Multiple coyote sightings in the Austin and Round Rock areas this year have put residents on alert as they go about their daily routines. In the month of January Austin citizens have reported 86 coyote complaints, an increase from 74 at this same time last year.

Haley Hudnall of Austin Wildlife Rescue said that the gradual increase in coyotes, along with bobcats, in the area have become more common because of Austin expansion.

“There’s nowhere else for them to go,” Hudnall said. “So they’re learning to live in the city at least a little bit. They’re eating mice and rats and whatever is available to them.”

It all comes down to survival.

“They’re just running out of places to go so they have to learn how to live in the city like opossums and raccoons or else they don’t live,” she said.

A more serious concern deals with lingering coyotes near elementary and middle schools.

On Friday, January 24, Great Oaks Elementary School sent out a letter to parents  warning that coyotes had been seen in the Brushy Creek Greenbelt and that  students would be supervised when they were outside.

On Friday, January 24, Great Oaks Elementary School sent out a letter to parents
warning that coyotes had been seen in the Brushy Creek Greenbelt and that
students would be supervised when they were outside.

Up in Round Rock, schools like Great Oaks Elementary have seen the fox-like animal in the vicinity. School staff and parents have both worried over the safety of students who have to walk to and from school.

“Our elementary and middle schools don’t have buses because we all live in the area,” Great Oaks preschool teacher Lisa Baumann said.

Lisa Baumann talks coyotes

The school administration sent out a notice to alert parents about the coyote problem near the school and informed them about how to address the issue to their children.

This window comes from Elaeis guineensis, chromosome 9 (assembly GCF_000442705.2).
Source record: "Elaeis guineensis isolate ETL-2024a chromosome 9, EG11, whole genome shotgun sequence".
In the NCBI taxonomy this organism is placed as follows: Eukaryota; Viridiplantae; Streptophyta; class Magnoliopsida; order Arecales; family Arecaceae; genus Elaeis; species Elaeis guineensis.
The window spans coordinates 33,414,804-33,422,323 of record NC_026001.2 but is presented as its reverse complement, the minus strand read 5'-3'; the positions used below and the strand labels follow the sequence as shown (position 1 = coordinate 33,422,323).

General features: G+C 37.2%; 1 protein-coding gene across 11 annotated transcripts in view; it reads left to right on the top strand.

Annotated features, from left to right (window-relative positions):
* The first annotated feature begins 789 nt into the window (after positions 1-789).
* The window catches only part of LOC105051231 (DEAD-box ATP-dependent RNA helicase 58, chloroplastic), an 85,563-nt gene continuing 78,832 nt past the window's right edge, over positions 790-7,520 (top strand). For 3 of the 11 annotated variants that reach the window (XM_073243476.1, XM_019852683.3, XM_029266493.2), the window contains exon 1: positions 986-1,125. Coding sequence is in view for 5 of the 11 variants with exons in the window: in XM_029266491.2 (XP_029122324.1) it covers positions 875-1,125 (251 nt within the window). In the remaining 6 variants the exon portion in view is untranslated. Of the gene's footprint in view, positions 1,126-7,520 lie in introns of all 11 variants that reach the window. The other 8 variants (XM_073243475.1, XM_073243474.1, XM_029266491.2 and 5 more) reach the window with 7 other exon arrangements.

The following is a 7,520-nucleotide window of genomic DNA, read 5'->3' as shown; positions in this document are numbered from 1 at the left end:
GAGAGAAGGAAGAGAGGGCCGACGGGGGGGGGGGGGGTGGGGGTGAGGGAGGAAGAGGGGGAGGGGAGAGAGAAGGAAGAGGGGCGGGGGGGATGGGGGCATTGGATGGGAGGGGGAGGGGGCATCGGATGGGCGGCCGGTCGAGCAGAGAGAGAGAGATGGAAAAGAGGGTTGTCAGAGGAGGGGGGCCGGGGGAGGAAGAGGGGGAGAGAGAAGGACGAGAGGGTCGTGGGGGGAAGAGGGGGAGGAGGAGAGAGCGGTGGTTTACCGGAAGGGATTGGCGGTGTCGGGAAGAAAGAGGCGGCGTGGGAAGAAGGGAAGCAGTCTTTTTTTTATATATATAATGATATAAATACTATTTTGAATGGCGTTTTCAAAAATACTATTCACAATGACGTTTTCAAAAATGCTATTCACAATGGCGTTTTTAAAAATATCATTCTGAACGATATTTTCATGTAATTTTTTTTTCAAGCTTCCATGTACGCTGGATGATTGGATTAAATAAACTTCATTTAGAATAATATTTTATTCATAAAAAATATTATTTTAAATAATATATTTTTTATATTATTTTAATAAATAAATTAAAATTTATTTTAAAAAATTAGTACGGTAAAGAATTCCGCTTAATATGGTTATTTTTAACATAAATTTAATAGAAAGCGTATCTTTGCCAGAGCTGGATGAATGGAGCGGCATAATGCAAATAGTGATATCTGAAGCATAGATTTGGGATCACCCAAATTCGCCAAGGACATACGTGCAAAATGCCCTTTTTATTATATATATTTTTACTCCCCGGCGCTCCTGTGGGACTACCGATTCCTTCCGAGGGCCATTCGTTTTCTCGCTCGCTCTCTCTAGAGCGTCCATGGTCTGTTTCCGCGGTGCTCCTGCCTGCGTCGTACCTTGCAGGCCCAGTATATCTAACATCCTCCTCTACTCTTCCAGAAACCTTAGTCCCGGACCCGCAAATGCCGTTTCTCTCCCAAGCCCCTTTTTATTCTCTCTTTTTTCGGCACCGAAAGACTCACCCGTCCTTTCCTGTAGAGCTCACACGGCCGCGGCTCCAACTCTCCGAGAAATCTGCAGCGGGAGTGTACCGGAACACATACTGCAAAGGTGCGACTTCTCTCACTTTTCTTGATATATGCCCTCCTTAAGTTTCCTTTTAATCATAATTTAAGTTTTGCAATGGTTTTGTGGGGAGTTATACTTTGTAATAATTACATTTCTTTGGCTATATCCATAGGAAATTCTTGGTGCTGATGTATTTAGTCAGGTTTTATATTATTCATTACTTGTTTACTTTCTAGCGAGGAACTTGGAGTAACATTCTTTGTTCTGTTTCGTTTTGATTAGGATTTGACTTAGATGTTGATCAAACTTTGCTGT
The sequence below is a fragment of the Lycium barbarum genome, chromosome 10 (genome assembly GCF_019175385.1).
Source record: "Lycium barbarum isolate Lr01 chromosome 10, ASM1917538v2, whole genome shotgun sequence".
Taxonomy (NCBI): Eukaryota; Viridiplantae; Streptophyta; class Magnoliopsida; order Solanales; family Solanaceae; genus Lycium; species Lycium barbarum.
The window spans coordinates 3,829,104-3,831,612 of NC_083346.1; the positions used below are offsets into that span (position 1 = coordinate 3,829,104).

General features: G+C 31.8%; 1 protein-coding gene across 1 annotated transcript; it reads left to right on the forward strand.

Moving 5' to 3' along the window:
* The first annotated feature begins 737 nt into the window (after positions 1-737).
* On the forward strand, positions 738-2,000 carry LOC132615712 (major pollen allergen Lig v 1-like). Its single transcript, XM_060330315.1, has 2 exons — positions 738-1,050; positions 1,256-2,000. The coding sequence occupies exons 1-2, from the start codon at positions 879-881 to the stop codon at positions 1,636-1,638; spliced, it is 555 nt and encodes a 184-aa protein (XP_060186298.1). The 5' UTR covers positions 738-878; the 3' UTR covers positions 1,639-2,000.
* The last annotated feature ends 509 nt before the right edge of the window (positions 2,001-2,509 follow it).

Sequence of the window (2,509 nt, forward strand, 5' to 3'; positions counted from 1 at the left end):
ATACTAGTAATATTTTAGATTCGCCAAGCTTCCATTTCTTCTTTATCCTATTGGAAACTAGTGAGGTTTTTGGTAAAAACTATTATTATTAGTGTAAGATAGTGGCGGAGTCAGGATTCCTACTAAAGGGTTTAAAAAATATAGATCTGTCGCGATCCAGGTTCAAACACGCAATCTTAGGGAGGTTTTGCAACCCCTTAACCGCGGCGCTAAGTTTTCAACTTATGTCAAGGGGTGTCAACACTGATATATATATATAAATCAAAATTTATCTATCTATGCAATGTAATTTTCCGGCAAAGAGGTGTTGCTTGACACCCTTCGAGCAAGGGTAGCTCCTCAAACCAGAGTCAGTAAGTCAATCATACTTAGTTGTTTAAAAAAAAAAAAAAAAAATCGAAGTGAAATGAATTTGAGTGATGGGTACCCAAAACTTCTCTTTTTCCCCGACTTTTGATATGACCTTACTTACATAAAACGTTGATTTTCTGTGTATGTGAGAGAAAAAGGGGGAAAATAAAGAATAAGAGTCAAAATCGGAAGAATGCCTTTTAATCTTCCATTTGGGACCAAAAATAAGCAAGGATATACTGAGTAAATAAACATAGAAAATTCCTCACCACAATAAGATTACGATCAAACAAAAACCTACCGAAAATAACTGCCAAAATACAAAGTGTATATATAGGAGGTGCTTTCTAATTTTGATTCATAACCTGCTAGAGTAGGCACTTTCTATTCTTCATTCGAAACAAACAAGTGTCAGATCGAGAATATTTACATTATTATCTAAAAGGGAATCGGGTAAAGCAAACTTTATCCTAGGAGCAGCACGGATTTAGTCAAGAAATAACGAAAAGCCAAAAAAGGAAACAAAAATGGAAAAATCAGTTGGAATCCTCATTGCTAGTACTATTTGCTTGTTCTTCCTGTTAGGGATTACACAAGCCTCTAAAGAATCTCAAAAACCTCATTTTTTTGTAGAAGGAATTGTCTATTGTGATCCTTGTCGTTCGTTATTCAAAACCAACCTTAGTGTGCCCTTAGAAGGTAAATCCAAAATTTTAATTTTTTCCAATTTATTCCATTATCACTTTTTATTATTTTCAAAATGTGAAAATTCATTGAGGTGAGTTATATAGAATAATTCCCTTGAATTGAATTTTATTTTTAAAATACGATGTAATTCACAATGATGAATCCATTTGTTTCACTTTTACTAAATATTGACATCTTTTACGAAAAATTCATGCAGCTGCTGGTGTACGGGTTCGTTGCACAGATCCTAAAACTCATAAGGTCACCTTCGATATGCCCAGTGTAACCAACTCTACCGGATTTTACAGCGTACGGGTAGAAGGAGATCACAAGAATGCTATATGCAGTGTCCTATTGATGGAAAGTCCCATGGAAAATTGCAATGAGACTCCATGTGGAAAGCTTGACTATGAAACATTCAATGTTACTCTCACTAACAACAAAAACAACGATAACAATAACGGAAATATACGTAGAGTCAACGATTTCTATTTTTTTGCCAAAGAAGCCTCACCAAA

In the letter it states that while coyote attacks on humans are rare children should walk in groups to provide a numbers advantage. It also urges students to never approach a wild animal, yell at an approaching coyote and to get away from the area if it doesn’t flee.

The overall aim with dealing with these coyotes is to prevent harmful incidences while also respecting their nature. Like most un-domesticated wildlife coyotes developed aggressive predator skills in order to survive.

“They have killed a small dog on a home that backed up against the Greenbelt,” Baumann said. “So they are hungry, they are out there and they’re moving around.”

As coyotes try to survive within city there comes a great risk of them getting harmed themselves.

Via social media Round Rock resident David Squires said a freshly killed coyote was spotted on a service road less than a mile from two Murchison and Highland Park Elementary Schools.

In a report last August by Austin’s KTBC Fox, Texas Wildlife Services euthanized two coyotes because they had chased someone from Blunn Creek Nature Preserve.

In the event that a coyote is not killed but sustains any injuries, there are not many places within Austin that can treat them.

Wildlife rehabilitation organizations are a good place to start if you find an injured coyote or a wild animal that has been injured by a coyote. The health department had previously kept Austin Wildlife Rescure from taking in coyotes or foxes. This year should be different.

Wildlife rehabilitation organizations are a good place to start if you find an injured coyote or a wild animal that has been injured by a coyote. The health department had previously kept Austin Wildlife Rescure from taking in coyotes or foxes. This year should be different.

Austin Wildlife Rescue, located on Martin Luther King Blvd., currently does not have state certification to care for the animal. But there are hopes that it will become authorized to do so.

“As of last year we were not allowed to,” Hudnall said. “But laws are starting to change and this year we’re supposed to do that. We don’t have the official word yet.”